System.out.println("Usage java -jar com.aksain.kafka.main.KafkaConsumerDemo <topicnames> <consumergroupid>");
                System.exit(1);
            }
    
            final String[] topicNames = args[0].split("\\s,\\s");
            final String groupId = args[1];
    
            new SimpleKafkaConsumer(
                    Arrays.asList(topicNames)
                    , groupId
                    , (key, value) -> System.out.println("Message Key: " + key + ", Value: " + value)
            ).start();
    
            // Produce messages using following command from Kafka home directory
            // ./bin/kafka-console-producer.sh --bootstrap-server localhost:9092 --topic test-topic
        }
    }

    You can also clone and setup this complete project from Github Repository.

     

    Running Message Consumer Demo


    We will be taking following steps to execute our Message Consumer Demo -

    Check that your Kafka service is running and accessible by creating a topic with name test-topic by executing following commands from Kafka home directory -

    # Change Zookeeper url, no of partitions and replication factor as applicable to your scenario
    ./bin/kafka-topics.sh --create --zookeeper localhost:2181 --topic test-topic --partitions 1 --replication-factor 1

    Verify that topics have been created successfully using following command - 

    # Change ZooKeeper Url as applicable
    ./bin/kafka-topics.sh --list --zookeeper localhost:2181

    Download runnable jar file of demo from Github dist directory and execute it to pull messages from test-topic using following command (in a new terminal window) - 

    # It assumes that your Kafka is running locally on port 9092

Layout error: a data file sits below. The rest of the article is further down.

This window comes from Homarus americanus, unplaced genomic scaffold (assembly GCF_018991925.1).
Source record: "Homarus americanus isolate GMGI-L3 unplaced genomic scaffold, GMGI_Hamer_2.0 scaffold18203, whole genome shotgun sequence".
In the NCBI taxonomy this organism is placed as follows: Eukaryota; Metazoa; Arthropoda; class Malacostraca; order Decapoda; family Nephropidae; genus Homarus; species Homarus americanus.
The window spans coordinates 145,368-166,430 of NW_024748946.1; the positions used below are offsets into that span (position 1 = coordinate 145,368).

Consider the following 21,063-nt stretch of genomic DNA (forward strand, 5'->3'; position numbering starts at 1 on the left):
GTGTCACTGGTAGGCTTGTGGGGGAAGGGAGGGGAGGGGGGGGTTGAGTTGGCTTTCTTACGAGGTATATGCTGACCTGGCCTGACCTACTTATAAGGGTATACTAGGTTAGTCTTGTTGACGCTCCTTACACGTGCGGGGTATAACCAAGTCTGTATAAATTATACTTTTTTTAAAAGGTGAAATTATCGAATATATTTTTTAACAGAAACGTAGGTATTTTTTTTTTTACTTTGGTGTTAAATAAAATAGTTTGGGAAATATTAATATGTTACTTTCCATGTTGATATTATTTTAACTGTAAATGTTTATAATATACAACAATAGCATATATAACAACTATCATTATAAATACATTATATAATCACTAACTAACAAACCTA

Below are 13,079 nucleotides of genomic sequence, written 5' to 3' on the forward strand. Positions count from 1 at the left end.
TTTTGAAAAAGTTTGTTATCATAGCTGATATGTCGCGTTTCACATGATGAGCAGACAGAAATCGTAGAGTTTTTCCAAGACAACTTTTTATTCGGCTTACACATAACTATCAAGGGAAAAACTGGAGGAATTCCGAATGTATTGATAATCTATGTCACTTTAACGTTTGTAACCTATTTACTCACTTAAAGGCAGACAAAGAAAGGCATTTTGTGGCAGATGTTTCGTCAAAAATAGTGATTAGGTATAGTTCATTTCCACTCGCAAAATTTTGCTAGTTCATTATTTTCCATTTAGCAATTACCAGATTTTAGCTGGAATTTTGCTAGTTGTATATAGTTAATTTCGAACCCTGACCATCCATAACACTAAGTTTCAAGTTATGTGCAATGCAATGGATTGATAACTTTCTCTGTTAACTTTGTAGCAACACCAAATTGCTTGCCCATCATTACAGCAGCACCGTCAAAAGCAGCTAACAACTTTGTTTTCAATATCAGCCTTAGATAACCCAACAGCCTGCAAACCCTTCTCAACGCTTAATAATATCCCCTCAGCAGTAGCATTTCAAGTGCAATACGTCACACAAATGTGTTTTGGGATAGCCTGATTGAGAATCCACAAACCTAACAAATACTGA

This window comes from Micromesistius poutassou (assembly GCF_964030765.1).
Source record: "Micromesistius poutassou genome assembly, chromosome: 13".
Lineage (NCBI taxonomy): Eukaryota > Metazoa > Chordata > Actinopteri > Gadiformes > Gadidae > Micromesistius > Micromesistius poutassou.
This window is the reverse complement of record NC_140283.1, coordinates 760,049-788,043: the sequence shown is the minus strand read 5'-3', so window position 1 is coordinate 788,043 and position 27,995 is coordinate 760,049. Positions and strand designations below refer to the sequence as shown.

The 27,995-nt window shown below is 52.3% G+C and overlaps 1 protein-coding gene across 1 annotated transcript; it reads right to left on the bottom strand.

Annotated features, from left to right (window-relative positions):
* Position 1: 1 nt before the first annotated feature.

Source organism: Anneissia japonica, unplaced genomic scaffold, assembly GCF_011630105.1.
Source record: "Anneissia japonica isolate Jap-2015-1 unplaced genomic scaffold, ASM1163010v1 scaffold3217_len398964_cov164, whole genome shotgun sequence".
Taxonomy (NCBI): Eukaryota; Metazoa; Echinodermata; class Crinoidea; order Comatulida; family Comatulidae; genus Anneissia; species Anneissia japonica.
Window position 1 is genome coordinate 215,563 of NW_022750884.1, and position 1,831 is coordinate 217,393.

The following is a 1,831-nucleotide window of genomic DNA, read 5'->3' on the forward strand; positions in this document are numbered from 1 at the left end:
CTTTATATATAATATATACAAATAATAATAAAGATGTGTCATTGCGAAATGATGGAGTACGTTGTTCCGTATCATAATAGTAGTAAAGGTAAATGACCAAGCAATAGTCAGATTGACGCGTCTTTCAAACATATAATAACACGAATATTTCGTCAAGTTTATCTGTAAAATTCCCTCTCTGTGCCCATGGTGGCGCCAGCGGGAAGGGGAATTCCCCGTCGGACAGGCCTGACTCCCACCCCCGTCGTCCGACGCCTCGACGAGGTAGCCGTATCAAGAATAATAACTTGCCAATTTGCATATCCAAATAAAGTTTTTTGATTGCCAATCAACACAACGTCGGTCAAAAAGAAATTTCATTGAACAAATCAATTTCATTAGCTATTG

java -jar simple-kafka-consumer-0.0.1-SNAPSHOT.jar test-topic test

    Go back to Kafka terminal and execute following command from Kafka home directory to send messages that consumer will be pulling from topic test-topic -

    # Publish messages on topic: test-topic
    ./bin/kafka-console-producer.sh --broker-list localhost:9092 --topic test-topic
    
    # Enter a message and press enter to send it to test-topic. Press ctrl+c to exit
    >First message for Java consumer
    >Second message for Java consumer
    >Third message for Java consumer
    >Fourth message for Java consumer
    >Fifth message for Java consumer
    >

    Go to your consumer program terminal and you should see pulled messages on console as follows -

    # Key is null as messages produced from console producer always have null keys
    Message Key: null, Value: First message for Java consumer
    Message Key: null, Value: Second message for Java consumer
    Message Key: null, Value: Third message for Java consumer
    Message Key: null, Value: Fourth message for Java consumer
    Message Key: null, Value: Fifth message for Java consumer

     

    Understanding Consumer Groups


    Consumer groups are quite useful and enable us to do parallel processing using multiple consumer instances for topics with multiple partitions. In a consumer group, each consumer instance pulles messages from different partition(s).

    E.g. If we had a topic with 4 partitons and 2 consumer instances pulling data from that topic, each consumer instance will be pulling messages from 2 partitions. If we increase number of consumer instance to 3, 1 consumer will be pulling messages from 2 partitions while rest of consumers will only be pulling from 1 partition each. Likewise, if we further increase consumer instances to 4, each consumer instance will be pulling messages from exactly one partition. However, if we have more consumer instances than number of partitions, additional consumer instances will be idle and only act as failover for other instances.

    Please note that above is true only for consumer instances belonging to same consumer group.

    Let's see all this in action by taking following steps - 

    Create a topic named multi-partition-topic (not a good name though) with 4 partitions by executing following command from Kafka home directory -